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Rainfall amount and intensity are increasing under anthropogenic climate change, but many instrument records span less than a century. The oxygen isotopic composition of tree‐ring cellulose (δ18Ocell) reflects local source water, climate, and tree physiology. The patterns of δ18Ocellwithin tree‐rings has the potential to extend pre‐instrument climate records with subannual resolution, but the influences on intra‐ring δ18Ocellprofiles are unexplored in many settings. In this study, high‐resolution δ18Ocellprofiles were analyzed on three longleaf pine trees growing in a native savanna in Louisiana, United States. The time series covers a wide range of rainfall conditions from 2001 to 2008 C.E. with a total of 421 δ18Ocellanalyses. The δ18Ocellvalues for individual years are well correlated with each other both within and between trees (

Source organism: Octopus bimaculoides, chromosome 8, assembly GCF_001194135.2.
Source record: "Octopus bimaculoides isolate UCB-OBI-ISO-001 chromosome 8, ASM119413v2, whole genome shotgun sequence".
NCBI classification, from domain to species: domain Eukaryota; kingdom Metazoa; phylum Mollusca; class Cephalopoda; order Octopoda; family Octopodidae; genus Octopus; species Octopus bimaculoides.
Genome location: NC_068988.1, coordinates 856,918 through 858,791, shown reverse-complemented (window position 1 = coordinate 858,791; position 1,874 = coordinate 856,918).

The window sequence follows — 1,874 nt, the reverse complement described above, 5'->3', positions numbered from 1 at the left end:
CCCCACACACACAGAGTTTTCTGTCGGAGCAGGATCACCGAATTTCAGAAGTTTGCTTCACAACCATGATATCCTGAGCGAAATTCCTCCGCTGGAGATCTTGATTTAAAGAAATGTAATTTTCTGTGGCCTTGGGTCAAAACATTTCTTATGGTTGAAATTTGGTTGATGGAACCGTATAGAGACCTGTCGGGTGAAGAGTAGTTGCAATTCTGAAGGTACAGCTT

r= 0.71–0.78). We used principal components analysis and k‐means clustering to differentiate δ18Ocellprofiles into two groupings: symmetrical δ18Ocellprofiles versus asymmetrical profiles that have depressed latewood δ18Ocellvalues. The slope of latewood δ18Ocellprofiles and mean δ18Ocellvalues of latewood tissue correlate with total June‐November precipitation. We hypothesize that poorly drained soils in the study area mediate the influence of any individual storm event: in dry years,18O‐depleted signals from convective storms are moderated by subsequent evaporative enrichment of standing water, whereas in wet years, increased humidity and frequent re‐supply of18O‐depleted water overrides evaporative enrichment effects, resulting in low δ18Ocellof latewood. These results suggest that δ18Ocellproxies for tropical storm occurrence need to account for soil conditions at the site of tree growth.